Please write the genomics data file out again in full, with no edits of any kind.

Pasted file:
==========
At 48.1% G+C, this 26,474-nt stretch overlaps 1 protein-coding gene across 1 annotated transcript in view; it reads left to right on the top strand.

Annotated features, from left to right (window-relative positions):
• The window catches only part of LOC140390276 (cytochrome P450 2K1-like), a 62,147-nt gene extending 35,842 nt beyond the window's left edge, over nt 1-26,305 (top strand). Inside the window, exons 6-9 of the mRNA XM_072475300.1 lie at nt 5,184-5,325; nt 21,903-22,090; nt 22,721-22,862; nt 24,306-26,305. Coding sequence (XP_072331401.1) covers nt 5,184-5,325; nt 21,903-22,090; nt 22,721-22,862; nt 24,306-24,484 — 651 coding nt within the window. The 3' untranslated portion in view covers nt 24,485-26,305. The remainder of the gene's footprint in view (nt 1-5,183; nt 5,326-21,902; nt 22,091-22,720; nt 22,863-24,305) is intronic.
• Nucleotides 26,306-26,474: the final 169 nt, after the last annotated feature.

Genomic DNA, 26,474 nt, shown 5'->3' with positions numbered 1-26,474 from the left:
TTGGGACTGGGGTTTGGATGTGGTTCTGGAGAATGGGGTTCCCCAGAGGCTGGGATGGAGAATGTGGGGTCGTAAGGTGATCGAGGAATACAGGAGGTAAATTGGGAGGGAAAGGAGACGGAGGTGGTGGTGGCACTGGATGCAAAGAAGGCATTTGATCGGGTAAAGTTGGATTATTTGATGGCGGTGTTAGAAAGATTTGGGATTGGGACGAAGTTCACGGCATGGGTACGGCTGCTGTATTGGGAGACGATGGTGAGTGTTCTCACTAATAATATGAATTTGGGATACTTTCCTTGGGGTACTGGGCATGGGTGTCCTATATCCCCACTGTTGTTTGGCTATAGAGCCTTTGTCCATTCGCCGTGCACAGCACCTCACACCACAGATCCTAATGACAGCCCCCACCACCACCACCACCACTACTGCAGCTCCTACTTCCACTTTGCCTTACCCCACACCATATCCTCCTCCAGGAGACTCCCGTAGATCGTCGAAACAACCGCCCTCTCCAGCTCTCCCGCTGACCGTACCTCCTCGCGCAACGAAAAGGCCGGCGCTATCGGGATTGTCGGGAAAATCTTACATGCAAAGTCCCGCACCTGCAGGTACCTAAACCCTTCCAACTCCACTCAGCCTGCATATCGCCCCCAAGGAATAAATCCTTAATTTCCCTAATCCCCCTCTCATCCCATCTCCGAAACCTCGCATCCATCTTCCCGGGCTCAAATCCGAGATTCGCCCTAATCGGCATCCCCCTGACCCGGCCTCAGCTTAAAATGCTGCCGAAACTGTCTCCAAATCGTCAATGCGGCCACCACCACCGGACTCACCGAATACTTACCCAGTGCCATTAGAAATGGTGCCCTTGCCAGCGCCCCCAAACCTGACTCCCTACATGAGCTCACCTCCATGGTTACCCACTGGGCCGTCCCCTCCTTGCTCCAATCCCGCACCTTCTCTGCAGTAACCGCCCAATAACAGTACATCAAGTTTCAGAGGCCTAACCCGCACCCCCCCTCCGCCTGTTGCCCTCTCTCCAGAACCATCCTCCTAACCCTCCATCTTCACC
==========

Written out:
At 48.1% G+C, this 26,474-nt stretch overlaps 1 protein-coding gene across 1 annotated transcript in view; it reads left to right on the top strand.

Annotated features, from left to right (window-relative positions):
• The window catches only part of LOC140390276 (cytochrome P450 2K1-like), a 62,147-nt gene extending 35,842 nt beyond the window's left edge, over nt 1-26,305 (top strand). Inside the window, exons 6-9 of the mRNA XM_072475300.1 lie at nt 5,184-5,325; nt 21,903-22,090; nt 22,721-22,862; nt 24,306-26,305. Coding sequence (XP_072331401.1) covers nt 5,184-5,325; nt 21,903-22,090; nt 22,721-22,862; nt 24,306-24,484 — 651 coding nt within the window. The 3' untranslated portion in view covers nt 24,485-26,305. The remainder of the gene's footprint in view (nt 1-5,183; nt 5,326-21,902; nt 22,091-22,720; nt 22,863-24,305) is intronic.
• Nucleotides 26,306-26,474: the final 169 nt, after the last annotated feature.

Genomic DNA, 26,474 nt, shown 5'->3' with positions numbered 1-26,474 from the left:
TTGGGACTGGGGTTTGGATGTGGTTCTGGAGAATGGGGTTCCCCAGAGGCTGGGATGGAGAATGTGGGGTCGTAAGGTGATCGAGGAATACAGGAGGTAAATTGGGAGGGAAAGGAGACGGAGGTGGTGGTGGCACTGGATGCAAAGAAGGCATTTGATCGGGTAAAGTTGGATTATTTGATGGCGGTGTTAGAAAGATTTGGGATTGGGACGAAGTTCACGGCATGGGTACGGCTGCTGTATTGGGAGACGATGGTGAGTGTTCTCACTAATAATATGAATTTGGGATACTTTCCTTGGGGTACTGGGCATGGGTGTCCTATATCCCCACTGTTGTTTGGCTATAGAGCCTTTGTCCATTCGCCGTGCACAGCACCTCACACCACAGATCCTAATGACAGCCCCCACCACCACCACCACCACTACTGCAGCTCCTACTTCCACTTTGCCTTACCCCACACCATATCCTCCTCCAGGAGACTCCCGTAGATCGTCGAAACAACCGCCCTCTCCAGCTCTCCCGCTGACCGTACCTCCTCGCGCAACGAAAAGGCCGGCGCTATCGGGATTGTCGGGAAAATCTTACATGCAAAGTCCCGCACCTGCAGGTACCTAAACCCTTCCAACTCCACTCAGCCTGCATATCGCCCCCAAGGAATAAATCCTTAATTTCCCTAATCCCCCTCTCATCCCATCTCCGAAACCTCGCATCCATCTTCCCGGGCTCAAATCCGAGATTCGCCCTAATCGGCATCCCCCTGACCCGGCCTCAGCTTAAAATGCTGCCGAAACTGTCTCCAAATCGTCAATGCGGCCACCACCACCGGACTCACCGAATACTTACCCAGTGCCATTAGAAATGGTGCCCTTGCCAGCGCCCCCAAACCTGACTCCCTACATGAGCTCACCTCCATGGTTACCCACTGGGCCGTCCCCTCCTTGCTCCAATCCCGCACCTTCTCTGCAGTAACCGCCCAATAACAGTACATCAAGTTTCAGAGGCCTAACCCGCACCCCCCCTCCGCCTGTTGCCCTCTCTCCAGAACCATCCTCCTAACCCTCCATCTTCACC